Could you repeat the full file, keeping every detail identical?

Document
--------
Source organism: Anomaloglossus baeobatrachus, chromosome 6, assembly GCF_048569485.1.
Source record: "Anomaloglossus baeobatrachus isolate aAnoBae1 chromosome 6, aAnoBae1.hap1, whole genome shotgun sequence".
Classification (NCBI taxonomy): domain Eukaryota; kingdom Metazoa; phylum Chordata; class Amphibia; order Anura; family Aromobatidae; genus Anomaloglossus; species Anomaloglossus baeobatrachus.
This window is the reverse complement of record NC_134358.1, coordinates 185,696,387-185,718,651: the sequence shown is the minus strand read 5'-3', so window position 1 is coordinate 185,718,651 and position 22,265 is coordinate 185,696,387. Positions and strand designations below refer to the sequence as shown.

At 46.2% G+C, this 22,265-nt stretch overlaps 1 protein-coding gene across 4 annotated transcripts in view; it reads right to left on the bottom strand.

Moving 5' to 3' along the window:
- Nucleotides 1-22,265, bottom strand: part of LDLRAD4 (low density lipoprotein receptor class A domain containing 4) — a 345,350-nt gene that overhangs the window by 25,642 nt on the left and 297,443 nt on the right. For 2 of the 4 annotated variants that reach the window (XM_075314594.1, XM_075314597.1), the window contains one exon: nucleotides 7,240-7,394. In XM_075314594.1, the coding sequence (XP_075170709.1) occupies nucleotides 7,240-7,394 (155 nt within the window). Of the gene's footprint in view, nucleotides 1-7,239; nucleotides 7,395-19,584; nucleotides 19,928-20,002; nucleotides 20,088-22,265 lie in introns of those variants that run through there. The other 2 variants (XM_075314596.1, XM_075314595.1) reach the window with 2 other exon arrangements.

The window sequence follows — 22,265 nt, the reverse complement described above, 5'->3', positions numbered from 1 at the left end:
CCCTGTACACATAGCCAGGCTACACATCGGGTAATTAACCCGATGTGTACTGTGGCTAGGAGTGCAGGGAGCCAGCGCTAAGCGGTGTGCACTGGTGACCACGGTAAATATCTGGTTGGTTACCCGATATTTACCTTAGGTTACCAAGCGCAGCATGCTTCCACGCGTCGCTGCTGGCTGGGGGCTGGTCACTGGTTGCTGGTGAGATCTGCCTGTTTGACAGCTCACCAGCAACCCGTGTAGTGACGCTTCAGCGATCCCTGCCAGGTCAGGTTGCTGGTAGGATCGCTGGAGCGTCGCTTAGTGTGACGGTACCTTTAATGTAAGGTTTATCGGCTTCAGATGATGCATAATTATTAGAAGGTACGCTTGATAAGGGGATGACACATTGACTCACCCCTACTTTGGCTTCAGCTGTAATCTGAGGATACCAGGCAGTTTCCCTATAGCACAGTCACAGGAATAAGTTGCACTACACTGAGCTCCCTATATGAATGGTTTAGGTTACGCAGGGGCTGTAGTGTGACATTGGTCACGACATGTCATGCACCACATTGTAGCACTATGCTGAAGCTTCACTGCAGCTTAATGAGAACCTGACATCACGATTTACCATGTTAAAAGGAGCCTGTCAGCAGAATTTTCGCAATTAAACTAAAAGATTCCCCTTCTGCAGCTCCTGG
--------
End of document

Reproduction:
Source organism: Anomaloglossus baeobatrachus, chromosome 6, assembly GCF_048569485.1.
Source record: "Anomaloglossus baeobatrachus isolate aAnoBae1 chromosome 6, aAnoBae1.hap1, whole genome shotgun sequence".
Classification (NCBI taxonomy): domain Eukaryota; kingdom Metazoa; phylum Chordata; class Amphibia; order Anura; family Aromobatidae; genus Anomaloglossus; species Anomaloglossus baeobatrachus.
This window is the reverse complement of record NC_134358.1, coordinates 185,696,387-185,718,651: the sequence shown is the minus strand read 5'-3', so window position 1 is coordinate 185,718,651 and position 22,265 is coordinate 185,696,387. Positions and strand designations below refer to the sequence as shown.

At 46.2% G+C, this 22,265-nt stretch overlaps 1 protein-coding gene across 4 annotated transcripts in view; it reads right to left on the bottom strand.

Moving 5' to 3' along the window:
- Nucleotides 1-22,265, bottom strand: part of LDLRAD4 (low density lipoprotein receptor class A domain containing 4) — a 345,350-nt gene that overhangs the window by 25,642 nt on the left and 297,443 nt on the right. For 2 of the 4 annotated variants that reach the window (XM_075314594.1, XM_075314597.1), the window contains one exon: nucleotides 7,240-7,394. In XM_075314594.1, the coding sequence (XP_075170709.1) occupies nucleotides 7,240-7,394 (155 nt within the window). Of the gene's footprint in view, nucleotides 1-7,239; nucleotides 7,395-19,584; nucleotides 19,928-20,002; nucleotides 20,088-22,265 lie in introns of those variants that run through there. The other 2 variants (XM_075314596.1, XM_075314595.1) reach the window with 2 other exon arrangements.

The window sequence follows — 22,265 nt, the reverse complement described above, 5'->3', positions numbered from 1 at the left end:
CCCTGTACACATAGCCAGGCTACACATCGGGTAATTAACCCGATGTGTACTGTGGCTAGGAGTGCAGGGAGCCAGCGCTAAGCGGTGTGCACTGGTGACCACGGTAAATATCTGGTTGGTTACCCGATATTTACCTTAGGTTACCAAGCGCAGCATGCTTCCACGCGTCGCTGCTGGCTGGGGGCTGGTCACTGGTTGCTGGTGAGATCTGCCTGTTTGACAGCTCACCAGCAACCCGTGTAGTGACGCTTCAGCGATCCCTGCCAGGTCAGGTTGCTGGTAGGATCGCTGGAGCGTCGCTTAGTGTGACGGTACCTTTAATGTAAGGTTTATCGGCTTCAGATGATGCATAATTATTAGAAGGTACGCTTGATAAGGGGATGACACATTGACTCACCCCTACTTTGGCTTCAGCTGTAATCTGAGGATACCAGGCAGTTTCCCTATAGCACAGTCACAGGAATAAGTTGCACTACACTGAGCTCCCTATATGAATGGTTTAGGTTACGCAGGGGCTGTAGTGTGACATTGGTCACGACATGTCATGCACCACATTGTAGCACTATGCTGAAGCTTCACTGCAGCTTAATGAGAACCTGACATCACGATTTACCATGTTAAAAGGAGCCTGTCAGCAGAATTTTCGCAATTAAACTAAAAGATTCCCCTTCTGCAGCTCCTGG